Are you a designer on a deadline? If you are, then I’m sure you can recall the last time you thought to yourself, “if I had a little more time, I could…” what? Polish that button? Find a better hero image? Reevaluate that color palette? Take some time to do a little more QA?
The truth is, however, that we designers will always be looking for more time to polish the one pixel that got away. But rather than begging our project managers for more time on our projects, maybe it’s time we look at our own workflows and see if there are any ways for us to gain just a little more time.
Of course, since our go-to design tool in the office is Photoshop, we thought we’d share with you 50 simple Photoshop tricks and shortcuts we love using that can help trim excess spent time in your workflows.
Important Note: The following require Photoshop CS5 and a Mac OS X.
The Usual Keyboard Shortcut Suspects
Memorize these shortcuts. They hold the greatest influence and weight in slimming the time you usually spend in Photoshop.
1. Layer Blend Mode Shortcuts: Normal (Shift + Option + N), Multiply (Shift + Option + M), Screen (Shift + Option + S), Overlay (Shift + Option + O), Soft Light (Shift + Option + O), Saturation (Shift + Option + T), Color (Shift + Option + C), and Luminosity (Shift + Option + Y)
2. Cycle through Blend Modes Shortcut (Shift + – or +): If you like cycling through various blending modes for quick experimenting, this shortcut allows for you to move up and down your current layer’s blending mode. Note that if you’re in any of the retouching/painting tools, it will cycle through the blending properties of that retouching/painting tool
3. Opacity shortcuts: Tapping 1 through 0 will give you opacities between 10% to 100%. Tapping multiple numbers in quick succession, however, will give you that specific opacity percentage (i.e., tapping 5 and 6 quickly will get you a 56% opacity level).
4. Fill opacity shortcuts: Holding down shift and tapping 1 through 0 will give you fill levels between 10% to 100%. The same applies here where tapping multiple numbers in quick succession of one another will give you specific fill percentages.
6. Keyboard shortcut for setting default white foreground and black background (D):Quickly accessing black or white will be necessary for many occasions, including a quick layer masking, or brushing highlights and shadows onto objects. This shortcut defaults your current foreground to black and background to white.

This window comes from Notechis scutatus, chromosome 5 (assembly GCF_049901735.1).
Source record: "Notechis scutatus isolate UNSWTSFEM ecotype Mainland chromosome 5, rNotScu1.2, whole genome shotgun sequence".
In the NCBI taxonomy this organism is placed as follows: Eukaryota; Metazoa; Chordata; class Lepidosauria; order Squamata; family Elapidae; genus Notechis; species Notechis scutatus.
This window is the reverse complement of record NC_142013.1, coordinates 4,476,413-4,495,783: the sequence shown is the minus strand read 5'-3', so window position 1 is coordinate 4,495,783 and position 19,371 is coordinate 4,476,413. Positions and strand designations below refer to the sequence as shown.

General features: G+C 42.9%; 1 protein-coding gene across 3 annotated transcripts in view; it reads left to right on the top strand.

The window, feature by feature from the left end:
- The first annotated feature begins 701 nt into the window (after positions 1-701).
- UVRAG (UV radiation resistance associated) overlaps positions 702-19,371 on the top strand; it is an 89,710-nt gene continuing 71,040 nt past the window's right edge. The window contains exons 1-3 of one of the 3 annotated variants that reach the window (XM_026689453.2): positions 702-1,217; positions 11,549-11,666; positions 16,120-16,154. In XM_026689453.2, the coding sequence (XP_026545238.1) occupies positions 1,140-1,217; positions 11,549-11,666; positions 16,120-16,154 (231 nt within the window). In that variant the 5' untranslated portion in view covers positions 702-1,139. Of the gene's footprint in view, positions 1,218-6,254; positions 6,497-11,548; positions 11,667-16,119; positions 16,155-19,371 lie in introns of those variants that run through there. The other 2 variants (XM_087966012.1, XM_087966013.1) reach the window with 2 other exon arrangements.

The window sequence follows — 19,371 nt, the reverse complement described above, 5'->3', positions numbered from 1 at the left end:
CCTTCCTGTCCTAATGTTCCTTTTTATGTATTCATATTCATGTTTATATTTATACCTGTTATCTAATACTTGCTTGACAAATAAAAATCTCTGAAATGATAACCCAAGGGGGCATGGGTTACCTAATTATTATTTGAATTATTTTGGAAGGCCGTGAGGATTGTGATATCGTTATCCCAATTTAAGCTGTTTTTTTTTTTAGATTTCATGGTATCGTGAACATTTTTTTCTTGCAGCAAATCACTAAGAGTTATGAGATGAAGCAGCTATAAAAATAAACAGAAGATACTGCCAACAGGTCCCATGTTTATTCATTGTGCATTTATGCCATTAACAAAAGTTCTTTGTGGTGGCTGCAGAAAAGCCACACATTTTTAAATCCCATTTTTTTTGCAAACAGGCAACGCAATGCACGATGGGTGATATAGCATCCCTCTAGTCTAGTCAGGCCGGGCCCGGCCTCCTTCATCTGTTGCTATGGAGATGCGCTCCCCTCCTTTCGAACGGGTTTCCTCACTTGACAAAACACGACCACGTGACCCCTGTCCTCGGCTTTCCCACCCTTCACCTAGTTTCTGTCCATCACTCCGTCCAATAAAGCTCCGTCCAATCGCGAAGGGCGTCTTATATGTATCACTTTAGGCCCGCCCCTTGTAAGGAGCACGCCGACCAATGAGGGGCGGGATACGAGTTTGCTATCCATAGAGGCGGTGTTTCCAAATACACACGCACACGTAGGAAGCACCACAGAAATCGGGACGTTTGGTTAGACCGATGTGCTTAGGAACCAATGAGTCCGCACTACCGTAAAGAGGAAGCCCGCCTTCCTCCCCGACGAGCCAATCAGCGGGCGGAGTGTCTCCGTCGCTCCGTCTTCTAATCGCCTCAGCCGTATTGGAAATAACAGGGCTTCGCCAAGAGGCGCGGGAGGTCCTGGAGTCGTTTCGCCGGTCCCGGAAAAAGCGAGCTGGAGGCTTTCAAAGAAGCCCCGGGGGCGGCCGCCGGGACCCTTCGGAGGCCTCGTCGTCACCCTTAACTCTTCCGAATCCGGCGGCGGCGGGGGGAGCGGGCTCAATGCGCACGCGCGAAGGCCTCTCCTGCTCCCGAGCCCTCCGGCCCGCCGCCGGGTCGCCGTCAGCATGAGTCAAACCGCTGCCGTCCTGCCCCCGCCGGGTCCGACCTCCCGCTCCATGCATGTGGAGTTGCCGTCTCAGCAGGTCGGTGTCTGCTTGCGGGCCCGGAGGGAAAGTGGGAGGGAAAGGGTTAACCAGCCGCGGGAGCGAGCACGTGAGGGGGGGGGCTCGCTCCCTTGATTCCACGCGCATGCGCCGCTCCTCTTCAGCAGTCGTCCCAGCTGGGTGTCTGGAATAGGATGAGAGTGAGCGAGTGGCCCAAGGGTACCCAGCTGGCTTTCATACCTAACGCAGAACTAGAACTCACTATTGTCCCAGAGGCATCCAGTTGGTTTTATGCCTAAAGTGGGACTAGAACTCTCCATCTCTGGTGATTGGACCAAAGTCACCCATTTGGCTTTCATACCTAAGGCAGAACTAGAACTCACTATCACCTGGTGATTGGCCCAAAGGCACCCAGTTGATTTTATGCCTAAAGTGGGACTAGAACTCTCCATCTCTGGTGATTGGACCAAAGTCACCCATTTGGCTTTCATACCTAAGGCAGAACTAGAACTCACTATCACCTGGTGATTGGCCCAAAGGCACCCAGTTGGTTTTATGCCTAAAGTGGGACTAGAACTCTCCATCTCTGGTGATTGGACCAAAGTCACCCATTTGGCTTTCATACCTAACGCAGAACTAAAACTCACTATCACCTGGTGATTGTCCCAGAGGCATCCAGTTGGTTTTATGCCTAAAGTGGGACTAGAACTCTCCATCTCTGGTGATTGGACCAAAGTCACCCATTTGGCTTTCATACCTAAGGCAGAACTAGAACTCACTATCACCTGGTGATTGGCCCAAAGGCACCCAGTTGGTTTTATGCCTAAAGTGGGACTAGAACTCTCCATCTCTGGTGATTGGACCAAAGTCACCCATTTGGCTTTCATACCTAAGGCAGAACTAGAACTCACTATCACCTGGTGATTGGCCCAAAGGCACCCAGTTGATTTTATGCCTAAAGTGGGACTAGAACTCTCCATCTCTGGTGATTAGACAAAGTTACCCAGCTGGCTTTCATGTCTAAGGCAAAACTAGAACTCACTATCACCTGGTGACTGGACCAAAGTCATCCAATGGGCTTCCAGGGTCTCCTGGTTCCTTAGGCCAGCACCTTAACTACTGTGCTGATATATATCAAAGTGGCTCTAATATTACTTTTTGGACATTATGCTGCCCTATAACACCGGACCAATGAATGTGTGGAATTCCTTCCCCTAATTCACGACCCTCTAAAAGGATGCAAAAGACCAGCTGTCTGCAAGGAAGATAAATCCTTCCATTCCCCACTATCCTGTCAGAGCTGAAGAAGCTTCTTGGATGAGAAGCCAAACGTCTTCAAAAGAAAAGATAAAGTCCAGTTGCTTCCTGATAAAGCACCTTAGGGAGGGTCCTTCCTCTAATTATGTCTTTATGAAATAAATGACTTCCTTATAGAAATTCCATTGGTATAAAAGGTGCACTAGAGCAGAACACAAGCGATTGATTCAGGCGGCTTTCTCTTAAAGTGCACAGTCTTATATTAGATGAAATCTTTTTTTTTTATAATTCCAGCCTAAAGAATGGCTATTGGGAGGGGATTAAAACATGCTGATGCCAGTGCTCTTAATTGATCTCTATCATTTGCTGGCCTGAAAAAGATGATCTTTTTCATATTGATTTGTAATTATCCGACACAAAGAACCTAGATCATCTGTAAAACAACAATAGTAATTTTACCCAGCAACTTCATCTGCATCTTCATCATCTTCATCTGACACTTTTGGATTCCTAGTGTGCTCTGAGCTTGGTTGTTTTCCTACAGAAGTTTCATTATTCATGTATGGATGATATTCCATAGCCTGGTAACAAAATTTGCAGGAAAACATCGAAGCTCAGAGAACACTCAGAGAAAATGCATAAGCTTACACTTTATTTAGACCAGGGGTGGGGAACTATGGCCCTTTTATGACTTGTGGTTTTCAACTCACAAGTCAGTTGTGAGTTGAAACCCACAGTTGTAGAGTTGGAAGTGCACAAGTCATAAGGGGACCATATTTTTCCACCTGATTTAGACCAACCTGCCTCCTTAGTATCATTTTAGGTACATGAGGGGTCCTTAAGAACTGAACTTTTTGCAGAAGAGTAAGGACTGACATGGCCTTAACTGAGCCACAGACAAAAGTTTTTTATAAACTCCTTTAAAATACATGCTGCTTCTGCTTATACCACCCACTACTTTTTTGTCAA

7. Brush tool shortcuts for adjusting the size and hardness of brush tools: Hit the bracket keys, [ or ], to change the size of your brush. Hold down shift when using the bracket keys to adjust the hardness of your brush in 25% intervals.
9. Fast editing with Hue/Saturation (Option + Command + U), Levels (Option + Command + L), and Curves (Option + Command + M): Quick pixel editing is sometimes a necessary thing to do in a PSD. Even if you’re just trying to experiment or see how certain pixels can be manipulated, try utilizing these fast shortcuts to adjust hue, saturation, lightness, levels, and curves on the fly!
10. Shift + Anything for incremental nudging: While you may already know that Shift + any Arrow Key incrementally nudges an object by 10 pixels (multiplied by whatever zoom level you’re at), did you know that holding down Shift + Arrow Key in certain windows in Photoshop can also allow for 10% nudges? Try holding Shift + Up or Down Arrow on any number input field in Photoshop (like the font size input field or any number input field in a layer styles panel) and you’ll see that holding Shift in these instances will also jump your number values in increments as well!
Customized Must-Have Keyboard Shortcuts
These are a few useful customized keyboard shortcuts that for some reason didn’t make the cut when coming out in CS5. If you enjoy this sections tips, you can create your own keyboard shortcuts by going to Edit > Keyboard Shortcuts (or Shift + Option + Command + K)!
11. Flip Horizontally and Flip Vertically: How great would it be to have a keyboard shortcut that flips your pixels horizontally and vertically? Try custom binding Flip Horizontally to Shift + Command + H (for horizontal!) and Shift + Command + J (since V is so commonly used for pasting) for Flip Vertically.
12. Convert Point Tool: This is a powerful and useful tool when dealing with any sort of paths/shape layers in Photoshop. It also shares similar functionality to its sister tool in Illustrator so if you want to maintain a little more consistency between the two programs, consider binding this tool to C (which is currently the crop tool but we’ll get to that in our next point).